History National Eat A Peach Day, August 22

donna

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Since I will be away this weekend, thought I go on and post about peaches for National Eat A Peach Day.

The peach originated in China and has been cultivated for 1000s of years. The peach tree is considered the tree of life and peaches are symbols of immortality and unity.

Peaches traveled to Persia and were discovered by Alexander the Great. Greek and Romans enjoyed them. The Romans cultivated them and transported them North to other European countries in their Empire.

Spaniards brought them to South America. The French brought them to Louisiana. The English brought them to Jamestown.

Columbus brought them to America on his 2nd and 3rd voyages.

However when I eat a peach I always think of Georgie Peaches. Peaches were originally planted in St. Augustine in the 1500s.. Franciscan Monks then took them to St Simon and Cumberland Islands off Georgia . By the mid-1770s Cherokee Indians were cultivating them in Georgia.

Raphael Moses, a Georgia planter, of Columbus, Georgia started to market peaches . He is credited with being the first to ship and sell peaches to markets outside of Georgia. The first Georgia peaches were shipped to New York between 1858 and 1860.

Georgia earned the "peach state" designation during the three decades after the Civil War.

Have a peach on National Peach Day, August 22.

Information from:

http://gapeaches.org/about-us/rich-history-of-ga-peach/
 
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diane

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Peaches are my favorite fruit! Mom, granny, great-grandma - everybody would can peaches about now. So very good - and comforting to see those bright orange rows of peaches for winter.

Peaches.jpg


http://barbolian.com/bfblog/wp-content/uploads/2010/09/Peaches.jpg

Elberta peaches were very common - we have a couple trees of them - but there are a whole lot of different varieties now! The Elberta isn't as sweet and will keep well. Cling peaches we pickled! They were so good - we'd run out of them sooner than anything else.
 

diane

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I am in possession of a peach! :laugh: I'm going to round up a few of its cousins and make a pie. Peach pie in August is truly heaven. :hug: Have had very good results with this recipe, which is found also in Taste of Home:

Ingredients
  • 1/2 cup sugar
  • 1/4 cup packed brown sugar
  • 4-1/2 cups sliced peeled peaches
  • Pastry for double-crust pie (9 inches)
  • 3 tablespoons cornstarch
  • 1/4 teaspoon ground nutmeg
  • 1/4 teaspoon ground cinnamon
  • 1/8 teaspoon salt
  • 2 teaspoons lemon juice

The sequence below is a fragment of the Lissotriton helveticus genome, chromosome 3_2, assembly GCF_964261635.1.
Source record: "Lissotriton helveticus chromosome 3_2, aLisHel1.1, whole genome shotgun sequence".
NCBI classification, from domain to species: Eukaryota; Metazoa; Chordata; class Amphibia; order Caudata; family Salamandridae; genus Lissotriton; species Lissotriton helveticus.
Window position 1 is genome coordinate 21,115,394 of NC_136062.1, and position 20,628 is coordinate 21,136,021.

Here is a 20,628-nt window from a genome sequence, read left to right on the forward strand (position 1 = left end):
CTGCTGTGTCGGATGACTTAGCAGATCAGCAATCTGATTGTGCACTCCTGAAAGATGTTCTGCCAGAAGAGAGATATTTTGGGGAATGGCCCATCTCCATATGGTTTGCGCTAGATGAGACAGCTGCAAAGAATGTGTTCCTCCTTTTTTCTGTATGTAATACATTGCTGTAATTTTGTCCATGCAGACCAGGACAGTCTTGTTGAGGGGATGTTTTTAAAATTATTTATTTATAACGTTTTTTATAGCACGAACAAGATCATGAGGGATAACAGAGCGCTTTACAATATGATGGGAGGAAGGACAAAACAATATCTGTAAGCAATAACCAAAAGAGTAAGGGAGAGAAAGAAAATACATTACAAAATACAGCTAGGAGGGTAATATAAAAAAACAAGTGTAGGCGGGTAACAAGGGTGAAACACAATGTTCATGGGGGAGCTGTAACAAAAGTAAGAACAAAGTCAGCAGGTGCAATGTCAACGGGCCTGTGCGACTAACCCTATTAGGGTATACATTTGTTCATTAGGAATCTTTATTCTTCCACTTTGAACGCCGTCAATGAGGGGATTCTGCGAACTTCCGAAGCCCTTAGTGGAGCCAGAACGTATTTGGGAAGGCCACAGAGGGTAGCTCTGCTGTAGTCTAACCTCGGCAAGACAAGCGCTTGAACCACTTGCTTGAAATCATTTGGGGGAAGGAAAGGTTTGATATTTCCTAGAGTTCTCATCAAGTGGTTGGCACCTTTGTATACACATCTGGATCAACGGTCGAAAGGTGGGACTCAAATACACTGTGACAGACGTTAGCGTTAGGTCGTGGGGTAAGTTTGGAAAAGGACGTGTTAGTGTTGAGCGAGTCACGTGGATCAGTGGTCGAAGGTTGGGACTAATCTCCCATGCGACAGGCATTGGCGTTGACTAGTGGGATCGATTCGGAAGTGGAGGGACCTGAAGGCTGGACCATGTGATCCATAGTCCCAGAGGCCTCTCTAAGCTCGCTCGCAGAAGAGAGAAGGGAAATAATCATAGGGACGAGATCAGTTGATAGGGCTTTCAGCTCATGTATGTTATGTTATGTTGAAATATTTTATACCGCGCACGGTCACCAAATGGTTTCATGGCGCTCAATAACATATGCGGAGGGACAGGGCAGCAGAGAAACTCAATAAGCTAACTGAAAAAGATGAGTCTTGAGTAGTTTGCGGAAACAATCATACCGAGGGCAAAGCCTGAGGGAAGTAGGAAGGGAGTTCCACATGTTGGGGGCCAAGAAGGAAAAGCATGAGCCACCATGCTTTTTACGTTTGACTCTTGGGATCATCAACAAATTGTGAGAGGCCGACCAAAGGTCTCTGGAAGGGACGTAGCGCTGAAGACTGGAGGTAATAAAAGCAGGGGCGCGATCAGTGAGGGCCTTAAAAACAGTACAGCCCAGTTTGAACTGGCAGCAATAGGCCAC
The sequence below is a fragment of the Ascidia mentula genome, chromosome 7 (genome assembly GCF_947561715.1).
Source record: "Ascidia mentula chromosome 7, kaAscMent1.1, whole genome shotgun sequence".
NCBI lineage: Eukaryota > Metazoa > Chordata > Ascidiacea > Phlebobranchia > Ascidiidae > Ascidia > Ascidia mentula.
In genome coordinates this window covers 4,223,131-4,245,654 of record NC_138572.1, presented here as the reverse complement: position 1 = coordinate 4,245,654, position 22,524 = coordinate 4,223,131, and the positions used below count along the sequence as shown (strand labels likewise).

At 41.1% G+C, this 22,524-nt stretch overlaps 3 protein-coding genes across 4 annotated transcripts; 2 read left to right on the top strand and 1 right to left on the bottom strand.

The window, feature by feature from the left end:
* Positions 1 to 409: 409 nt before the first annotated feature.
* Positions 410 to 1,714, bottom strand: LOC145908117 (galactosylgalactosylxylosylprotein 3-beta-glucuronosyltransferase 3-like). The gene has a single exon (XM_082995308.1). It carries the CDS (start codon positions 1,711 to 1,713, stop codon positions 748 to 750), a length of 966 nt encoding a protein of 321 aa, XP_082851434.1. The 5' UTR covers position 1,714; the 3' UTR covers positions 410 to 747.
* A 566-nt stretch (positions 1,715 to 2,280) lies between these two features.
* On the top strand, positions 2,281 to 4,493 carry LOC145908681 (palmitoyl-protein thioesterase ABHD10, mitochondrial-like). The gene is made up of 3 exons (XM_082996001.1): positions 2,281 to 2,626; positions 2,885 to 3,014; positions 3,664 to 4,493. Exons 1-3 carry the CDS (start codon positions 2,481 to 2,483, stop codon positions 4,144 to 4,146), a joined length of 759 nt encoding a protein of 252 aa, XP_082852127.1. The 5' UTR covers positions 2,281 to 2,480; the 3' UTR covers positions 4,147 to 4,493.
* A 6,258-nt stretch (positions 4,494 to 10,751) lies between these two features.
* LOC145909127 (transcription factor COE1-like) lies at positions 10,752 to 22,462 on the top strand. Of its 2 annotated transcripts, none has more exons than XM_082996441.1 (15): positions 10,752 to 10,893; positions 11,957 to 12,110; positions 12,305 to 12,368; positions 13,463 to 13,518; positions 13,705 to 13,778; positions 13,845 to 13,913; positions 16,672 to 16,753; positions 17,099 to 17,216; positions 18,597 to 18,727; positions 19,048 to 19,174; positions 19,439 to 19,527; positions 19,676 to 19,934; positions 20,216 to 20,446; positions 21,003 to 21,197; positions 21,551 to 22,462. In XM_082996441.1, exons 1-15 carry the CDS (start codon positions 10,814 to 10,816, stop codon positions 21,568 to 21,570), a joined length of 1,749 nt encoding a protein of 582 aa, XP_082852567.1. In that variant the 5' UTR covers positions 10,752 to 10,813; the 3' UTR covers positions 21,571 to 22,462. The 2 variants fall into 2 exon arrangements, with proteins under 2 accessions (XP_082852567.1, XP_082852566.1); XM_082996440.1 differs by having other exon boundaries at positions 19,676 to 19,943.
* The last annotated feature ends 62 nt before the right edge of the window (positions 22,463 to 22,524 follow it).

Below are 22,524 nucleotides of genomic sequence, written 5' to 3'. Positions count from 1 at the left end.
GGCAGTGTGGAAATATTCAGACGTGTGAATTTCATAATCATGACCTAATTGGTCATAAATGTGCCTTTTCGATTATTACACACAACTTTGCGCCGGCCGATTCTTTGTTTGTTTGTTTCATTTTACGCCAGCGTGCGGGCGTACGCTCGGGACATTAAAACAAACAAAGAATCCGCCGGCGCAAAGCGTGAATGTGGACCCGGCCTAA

• 1 tablespoon butter
Directions
  • 1. In a large bowl, combine sugars; add peaches and toss gently. Cover and let stand for 1 hour. Line a 9-in. pie plate with bottom pastry; trim even with edge. Set aside. Drain peaches, reserving juice.
  • 2. In a small saucepan, combine the cornstarch, nutmeg, cinnamon and salt; gradually stir in reserved juice. Bring to a boil; cook and stir for 2 minutes or until thickened. Remove from the heat; stir in lemon juice and butter. Gently fold in peaches. Pour into crust.
  • 3. Roll out remaining pastry; make a lattice crust. Trim, seal and flute edges. Cover edges loosely with foil. Bake at 400° for 50-60 minutes or until crust is golden brown and filling is bubbly. Remove foil. Cool on a wire rack. Yield: 6-8 servings.

http://www.tasteofhome.com/recipes/peach-pie
 

diane

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Another one we've used for a while is spiced cling peaches, from the Ball canning book:

Honey Spiced Peaches
Makes about 3 (32 oz) quarts
Directions:
  1. PREPARE boiling water canner. Heat jars in simmering water until ready for use. Do not boil. Wash lids in warm soapy water and set bands aside.
  2. WASH, peel and pit peaches. Leave peaches in halves or cut into slices, if desired. Treat fruit to prevent browning.
  3. COMBINE sugar, water and honey. Cook until sugar dissolves. Add peaches in syrup one layer at a time and cook for 3 minutes.
  4. PACK hot peaches into hot jars leaving 1/2 inch headspace. Add 1/2 tsp allspice, 1/4 tsp cloves and 1 stick cinnamon to each jar.
  5. LADLE hot syrup over peaches leaving 1/2 inch headspace. Remove air bubbles. Wipe rim. Center hot lid on jar. Apply band and adjust until fit is fingertip tight.
  6. PROCESS filled jars in a boiling water canner for 25 minutes, adjusting for altitude. Remove jars and cool. Check lids for seal after 24 hours. Lid should not flex up and down when center is pressed.
TIPS

  • To treat peaches to prevent browning, combine 2 tsp Ball® brand Fruit-Fresh with 3 tbsp of water. Toss cups of cut peaches in mixture. Make more Fruit-Fresh mixture as needed to coat all cut peaches. Or, submerge cut peaches in a mixture of 1/4 cup lemon juice and 4 cups water.
 

nitrofd

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Another one we've used for a while is spiced cling peaches, from the Ball canning book:

Honey Spiced Peaches
Makes about 3 (32 oz) quarts
Directions:
  1. PREPARE boiling water canner. Heat jars in simmering water until ready for use. Do not boil. Wash lids in warm soapy water and set bands aside.
  2. WASH, peel and pit peaches. Leave peaches in halves or cut into slices, if desired. Treat fruit to prevent browning.
  3. COMBINE sugar, water and honey. Cook until sugar dissolves. Add peaches in syrup one layer at a time and cook for 3 minutes.
  4. PACK hot peaches into hot jars leaving 1/2 inch headspace. Add 1/2 tsp allspice, 1/4 tsp cloves and 1 stick cinnamon to each jar.
  5. LADLE hot syrup over peaches leaving 1/2 inch headspace. Remove air bubbles. Wipe rim. Center hot lid on jar. Apply band and adjust until fit is fingertip tight.